Ottawa
3 min

Democracy at the riding level

When most Canadians think of politics, they think about the end results – the House of Commons and elections with party platforms all laid out before them. The behind-the-scenes work that happens on the ground rarely gets a thought in the time between elections, and yet that is where the heavy lifting happens.
 
For those who read my columns and blog, you already know I’m keen on getting people to reengage with our democracy at the riding level, whatever party you support. And when the opportunity arose for me to observe the Ottawa Centre federal Liberal riding association in action, I looked forward to being able to observe our democracy at the riding level.
 
It was a good crowd that turned up Nov 9 at the Hintonburg Community Centre, and as the members broke off into discussion groups to start contemplating some tough and serious existential questions about their party and its future, it was an amazing thing: political discussions happening between friends and neighbours, examining and airing their beliefs about their party and country.
 
We often hear about political disengagement and people who don’t vote because they don’t find anything that inspires them. But whenever I hear that, I have to wonder how many of them have actually gotten involved – not just the act of voting, but getting a party membership, going to meetings, discussing the policies that they want their party to adopt, and finding a candidate in their riding that speaks to, and inspires, them. I’m guessing it’s not many.
 
People are also keen to talk about gimmicky ways in which we can encourage political engagement, using terms like “participatory democracy” and espousing the wonders of the internet to bring people together to do things like draft bills that could be debated in the Commons outside of the established structure, or the like. Except, of course, that these kinds of ideas ignore the original networks that exist right now, in their own neighbourhoods.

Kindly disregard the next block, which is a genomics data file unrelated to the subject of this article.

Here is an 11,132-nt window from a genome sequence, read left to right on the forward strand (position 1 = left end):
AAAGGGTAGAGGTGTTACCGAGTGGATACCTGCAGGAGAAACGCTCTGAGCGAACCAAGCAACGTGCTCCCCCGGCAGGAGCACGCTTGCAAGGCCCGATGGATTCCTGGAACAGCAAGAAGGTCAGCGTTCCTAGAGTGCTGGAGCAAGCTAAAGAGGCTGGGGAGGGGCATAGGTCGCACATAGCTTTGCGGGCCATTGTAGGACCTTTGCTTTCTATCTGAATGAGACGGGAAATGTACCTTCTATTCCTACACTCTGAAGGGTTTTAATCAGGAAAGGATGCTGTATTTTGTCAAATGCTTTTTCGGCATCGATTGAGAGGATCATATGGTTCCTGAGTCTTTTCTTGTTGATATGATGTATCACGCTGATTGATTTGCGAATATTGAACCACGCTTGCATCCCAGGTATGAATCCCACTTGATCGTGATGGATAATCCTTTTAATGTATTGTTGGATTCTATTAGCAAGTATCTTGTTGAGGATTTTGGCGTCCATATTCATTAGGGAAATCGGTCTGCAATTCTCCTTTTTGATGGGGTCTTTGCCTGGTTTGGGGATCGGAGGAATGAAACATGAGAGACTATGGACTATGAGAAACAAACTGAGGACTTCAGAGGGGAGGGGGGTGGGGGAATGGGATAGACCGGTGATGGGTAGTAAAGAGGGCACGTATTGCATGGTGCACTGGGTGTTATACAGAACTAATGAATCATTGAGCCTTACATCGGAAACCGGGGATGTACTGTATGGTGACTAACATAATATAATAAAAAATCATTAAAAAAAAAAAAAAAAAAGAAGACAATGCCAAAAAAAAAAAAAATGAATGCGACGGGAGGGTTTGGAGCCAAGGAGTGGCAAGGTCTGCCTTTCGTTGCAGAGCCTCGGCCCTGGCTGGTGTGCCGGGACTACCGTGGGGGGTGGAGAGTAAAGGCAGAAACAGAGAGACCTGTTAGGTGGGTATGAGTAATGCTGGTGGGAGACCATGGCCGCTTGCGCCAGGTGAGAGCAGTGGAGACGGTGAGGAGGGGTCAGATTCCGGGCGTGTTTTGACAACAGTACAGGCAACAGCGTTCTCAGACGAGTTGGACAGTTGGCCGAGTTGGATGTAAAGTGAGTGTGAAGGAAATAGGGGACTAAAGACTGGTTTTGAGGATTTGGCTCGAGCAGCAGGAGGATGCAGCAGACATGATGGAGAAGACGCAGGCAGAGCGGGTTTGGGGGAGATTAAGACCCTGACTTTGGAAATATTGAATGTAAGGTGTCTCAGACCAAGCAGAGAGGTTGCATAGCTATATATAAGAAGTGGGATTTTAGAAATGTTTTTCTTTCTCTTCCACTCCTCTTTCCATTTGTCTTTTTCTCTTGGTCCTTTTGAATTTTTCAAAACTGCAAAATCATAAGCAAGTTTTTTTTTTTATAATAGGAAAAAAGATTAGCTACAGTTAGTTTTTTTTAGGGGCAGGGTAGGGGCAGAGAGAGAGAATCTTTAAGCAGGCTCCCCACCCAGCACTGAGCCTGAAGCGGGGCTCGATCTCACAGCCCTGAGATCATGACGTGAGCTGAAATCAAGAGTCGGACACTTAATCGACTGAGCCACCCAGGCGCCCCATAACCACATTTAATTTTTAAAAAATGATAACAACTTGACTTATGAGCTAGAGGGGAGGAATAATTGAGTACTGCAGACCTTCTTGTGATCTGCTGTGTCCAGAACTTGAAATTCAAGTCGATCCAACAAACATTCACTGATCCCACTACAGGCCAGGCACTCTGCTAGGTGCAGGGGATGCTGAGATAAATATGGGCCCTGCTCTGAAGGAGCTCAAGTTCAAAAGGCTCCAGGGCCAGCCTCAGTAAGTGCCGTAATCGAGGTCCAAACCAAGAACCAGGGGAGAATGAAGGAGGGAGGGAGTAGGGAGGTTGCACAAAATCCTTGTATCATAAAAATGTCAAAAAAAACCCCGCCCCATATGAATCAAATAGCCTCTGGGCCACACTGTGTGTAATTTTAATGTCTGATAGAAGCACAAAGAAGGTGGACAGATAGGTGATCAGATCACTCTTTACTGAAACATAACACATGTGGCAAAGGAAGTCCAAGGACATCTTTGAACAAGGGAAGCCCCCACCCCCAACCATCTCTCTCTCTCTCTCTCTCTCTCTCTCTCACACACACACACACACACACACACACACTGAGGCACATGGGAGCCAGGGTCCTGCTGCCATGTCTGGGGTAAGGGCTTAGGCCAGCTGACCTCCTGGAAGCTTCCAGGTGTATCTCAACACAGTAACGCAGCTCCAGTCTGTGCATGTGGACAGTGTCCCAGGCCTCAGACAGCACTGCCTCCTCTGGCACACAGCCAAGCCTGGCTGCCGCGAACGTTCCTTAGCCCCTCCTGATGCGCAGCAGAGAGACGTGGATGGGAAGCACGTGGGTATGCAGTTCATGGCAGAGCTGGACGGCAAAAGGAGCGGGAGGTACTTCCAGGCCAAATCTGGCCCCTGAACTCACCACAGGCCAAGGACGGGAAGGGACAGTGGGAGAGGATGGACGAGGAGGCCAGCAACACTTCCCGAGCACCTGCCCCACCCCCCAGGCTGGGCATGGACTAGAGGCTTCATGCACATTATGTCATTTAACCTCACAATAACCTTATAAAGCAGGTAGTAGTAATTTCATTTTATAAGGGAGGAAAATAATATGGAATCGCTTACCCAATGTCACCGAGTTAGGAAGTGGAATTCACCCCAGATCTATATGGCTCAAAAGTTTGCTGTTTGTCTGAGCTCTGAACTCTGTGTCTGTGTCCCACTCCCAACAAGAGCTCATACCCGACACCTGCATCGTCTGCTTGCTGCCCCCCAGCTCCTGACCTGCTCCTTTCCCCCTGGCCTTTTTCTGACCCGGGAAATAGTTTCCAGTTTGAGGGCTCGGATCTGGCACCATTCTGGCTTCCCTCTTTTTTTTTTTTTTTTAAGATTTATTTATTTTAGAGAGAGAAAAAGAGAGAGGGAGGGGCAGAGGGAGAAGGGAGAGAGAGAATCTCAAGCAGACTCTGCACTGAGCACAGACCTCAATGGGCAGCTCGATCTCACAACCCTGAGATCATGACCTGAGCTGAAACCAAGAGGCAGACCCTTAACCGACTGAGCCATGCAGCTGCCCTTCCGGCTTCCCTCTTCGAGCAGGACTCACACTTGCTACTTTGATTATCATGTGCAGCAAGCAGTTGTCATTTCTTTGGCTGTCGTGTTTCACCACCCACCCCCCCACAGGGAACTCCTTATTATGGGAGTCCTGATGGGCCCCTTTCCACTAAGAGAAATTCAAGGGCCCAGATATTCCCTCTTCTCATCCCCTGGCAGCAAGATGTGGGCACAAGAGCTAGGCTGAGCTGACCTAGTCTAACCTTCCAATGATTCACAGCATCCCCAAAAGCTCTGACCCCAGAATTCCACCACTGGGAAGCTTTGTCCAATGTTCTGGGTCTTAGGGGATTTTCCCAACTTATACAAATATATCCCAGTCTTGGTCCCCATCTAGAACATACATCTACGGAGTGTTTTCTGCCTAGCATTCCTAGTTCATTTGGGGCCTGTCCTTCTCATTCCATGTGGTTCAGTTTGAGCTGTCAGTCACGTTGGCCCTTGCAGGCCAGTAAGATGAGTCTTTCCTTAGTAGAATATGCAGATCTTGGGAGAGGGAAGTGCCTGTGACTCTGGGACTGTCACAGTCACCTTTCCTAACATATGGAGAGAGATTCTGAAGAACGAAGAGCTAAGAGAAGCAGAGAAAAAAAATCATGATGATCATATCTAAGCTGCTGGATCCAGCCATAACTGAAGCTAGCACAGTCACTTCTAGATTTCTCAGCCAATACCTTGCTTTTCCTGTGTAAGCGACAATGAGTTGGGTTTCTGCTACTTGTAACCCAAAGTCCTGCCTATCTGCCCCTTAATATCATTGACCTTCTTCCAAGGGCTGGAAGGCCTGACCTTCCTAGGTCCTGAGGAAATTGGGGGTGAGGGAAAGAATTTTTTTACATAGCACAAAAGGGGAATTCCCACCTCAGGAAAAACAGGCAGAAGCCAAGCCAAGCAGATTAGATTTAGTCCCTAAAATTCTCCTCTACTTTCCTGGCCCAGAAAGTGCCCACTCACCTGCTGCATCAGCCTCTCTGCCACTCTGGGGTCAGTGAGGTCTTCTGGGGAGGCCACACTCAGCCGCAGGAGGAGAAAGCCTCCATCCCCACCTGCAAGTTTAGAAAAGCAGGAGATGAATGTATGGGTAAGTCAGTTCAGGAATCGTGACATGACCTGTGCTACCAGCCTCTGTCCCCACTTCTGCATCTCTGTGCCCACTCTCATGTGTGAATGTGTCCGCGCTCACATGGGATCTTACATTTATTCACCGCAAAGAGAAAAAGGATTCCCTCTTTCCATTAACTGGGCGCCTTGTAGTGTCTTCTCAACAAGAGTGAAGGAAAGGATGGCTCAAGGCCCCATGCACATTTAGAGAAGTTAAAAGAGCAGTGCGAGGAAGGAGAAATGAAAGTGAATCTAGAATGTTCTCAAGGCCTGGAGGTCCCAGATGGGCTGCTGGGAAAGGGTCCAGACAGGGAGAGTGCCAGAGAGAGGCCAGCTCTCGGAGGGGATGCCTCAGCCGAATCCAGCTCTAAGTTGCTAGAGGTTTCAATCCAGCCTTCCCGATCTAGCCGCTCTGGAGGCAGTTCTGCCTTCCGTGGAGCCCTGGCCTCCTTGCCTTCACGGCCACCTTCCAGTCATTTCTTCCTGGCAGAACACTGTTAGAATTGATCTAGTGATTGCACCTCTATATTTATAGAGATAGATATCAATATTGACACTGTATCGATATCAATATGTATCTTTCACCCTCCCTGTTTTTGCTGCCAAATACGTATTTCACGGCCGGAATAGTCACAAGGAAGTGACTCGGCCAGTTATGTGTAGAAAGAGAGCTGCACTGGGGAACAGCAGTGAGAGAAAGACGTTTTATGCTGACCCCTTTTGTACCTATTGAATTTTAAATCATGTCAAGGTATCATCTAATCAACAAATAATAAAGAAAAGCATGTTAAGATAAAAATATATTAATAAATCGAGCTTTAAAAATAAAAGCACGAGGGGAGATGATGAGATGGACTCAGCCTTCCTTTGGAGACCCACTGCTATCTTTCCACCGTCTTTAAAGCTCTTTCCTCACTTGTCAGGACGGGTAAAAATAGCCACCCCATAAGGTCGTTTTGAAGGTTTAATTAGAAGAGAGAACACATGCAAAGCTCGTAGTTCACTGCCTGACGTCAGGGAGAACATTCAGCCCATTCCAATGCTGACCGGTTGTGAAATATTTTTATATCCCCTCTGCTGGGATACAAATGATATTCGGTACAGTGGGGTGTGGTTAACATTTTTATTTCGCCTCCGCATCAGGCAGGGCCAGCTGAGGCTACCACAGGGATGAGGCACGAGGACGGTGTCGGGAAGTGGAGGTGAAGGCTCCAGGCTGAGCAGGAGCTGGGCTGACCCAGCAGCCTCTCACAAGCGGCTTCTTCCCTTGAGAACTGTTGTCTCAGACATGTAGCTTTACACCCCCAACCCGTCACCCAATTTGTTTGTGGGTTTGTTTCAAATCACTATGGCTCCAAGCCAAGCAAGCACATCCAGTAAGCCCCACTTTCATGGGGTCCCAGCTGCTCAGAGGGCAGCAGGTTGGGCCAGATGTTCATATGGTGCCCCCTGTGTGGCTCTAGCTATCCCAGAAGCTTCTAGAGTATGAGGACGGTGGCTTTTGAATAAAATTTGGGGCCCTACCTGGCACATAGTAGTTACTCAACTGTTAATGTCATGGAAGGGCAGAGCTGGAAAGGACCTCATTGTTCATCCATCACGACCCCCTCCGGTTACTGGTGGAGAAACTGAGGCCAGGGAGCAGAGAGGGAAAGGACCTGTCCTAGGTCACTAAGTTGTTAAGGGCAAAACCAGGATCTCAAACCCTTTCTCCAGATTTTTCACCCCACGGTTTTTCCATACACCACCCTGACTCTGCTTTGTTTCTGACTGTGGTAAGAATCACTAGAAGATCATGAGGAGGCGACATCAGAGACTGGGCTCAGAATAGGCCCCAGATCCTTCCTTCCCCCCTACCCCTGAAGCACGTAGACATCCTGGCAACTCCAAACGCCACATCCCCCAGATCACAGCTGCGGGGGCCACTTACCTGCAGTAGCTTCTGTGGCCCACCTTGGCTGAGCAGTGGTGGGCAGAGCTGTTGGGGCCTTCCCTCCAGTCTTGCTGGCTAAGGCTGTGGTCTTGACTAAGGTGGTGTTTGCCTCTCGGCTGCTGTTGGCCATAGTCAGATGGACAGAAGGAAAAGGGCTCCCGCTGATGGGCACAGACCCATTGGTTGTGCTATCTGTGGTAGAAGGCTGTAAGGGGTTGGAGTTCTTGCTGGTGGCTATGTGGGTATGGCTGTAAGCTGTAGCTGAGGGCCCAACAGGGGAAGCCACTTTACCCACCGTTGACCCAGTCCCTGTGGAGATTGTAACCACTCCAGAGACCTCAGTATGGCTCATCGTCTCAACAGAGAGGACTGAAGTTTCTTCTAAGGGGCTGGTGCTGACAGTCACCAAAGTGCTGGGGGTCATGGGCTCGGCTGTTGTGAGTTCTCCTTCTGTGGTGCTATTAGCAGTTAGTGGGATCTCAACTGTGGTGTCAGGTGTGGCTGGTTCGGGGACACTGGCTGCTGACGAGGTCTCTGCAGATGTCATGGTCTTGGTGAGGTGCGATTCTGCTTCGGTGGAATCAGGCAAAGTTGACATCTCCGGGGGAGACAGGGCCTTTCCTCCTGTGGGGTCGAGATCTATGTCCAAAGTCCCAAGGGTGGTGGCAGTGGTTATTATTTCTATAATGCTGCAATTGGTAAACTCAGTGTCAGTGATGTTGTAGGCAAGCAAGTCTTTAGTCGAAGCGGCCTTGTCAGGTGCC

“The real value is the face-to-face discussion and getting to know the person as a person, as flesh-and-blood, and not a tweet with so many letters,” riding president Pat O’Brien says. “All of that is valuable, all of that spreads the word, but in order to really discuss and have dialogue, it really has to be eyeball-to-eyeball around a table, and with a commitment on the table.”
 
It’s the riding associations that develop the policies that wind up in the party platform that gets released during an election, and it’s the riding associations that nominate the candidates that appear on the ballots people cast.
 
“Part of the tweeting and part of the Facebook has a superficial level of communication,” O’Brien says. “It doesn’t encourage it to the same extent as getting out, meeting people, discussing with people four generations different across the board, because they all have different ways of looking at things, based on their personal experience, and you don’t get that in a tweet.”
 
A cross-section of the community was represented at the meeting – young and old, gay and straight, Caucasian and South Asian, all discussing with common purpose how they wanted their political party to represent them.
 
It’s also a process that a lot of people take for granted, not only when they turn up at the ballot box, with the platforms and candidates before them that the riding associations spent months and years organizing, but the fact that we’re allowed to have these kinds of meetings, something that is not always encouraged in other places around the world.
 
Ottawa Centre’s provincial MPP, Yasir Naqvi, turned up at the meeting later in the evening after attending other community events, because he wanted to ensure he took part in the discussions.
 
“When we got to Canada, the first thing my family did was join the Liberal Party,” Naqvi says. Naqvi was born in Pakistan at a time when it was illegal to be a member of a political party because the military regime saw it as subversive. Naqvi’s father had been imprisoned by the regime for leading a pro-democracy march.
 
“I carry my membership cards, federal and provincial, in my wallet all the time,” Naqvi says.
 
At a time when we see people occupying parks ostensibly to show us “what democracy looks like,” I think it’s important that we also remember what it looks like from the riding level, and that those very same discussions are already taking place within our established system of parliamentary democracy. All we need to do is take those couple of hours and get engaged.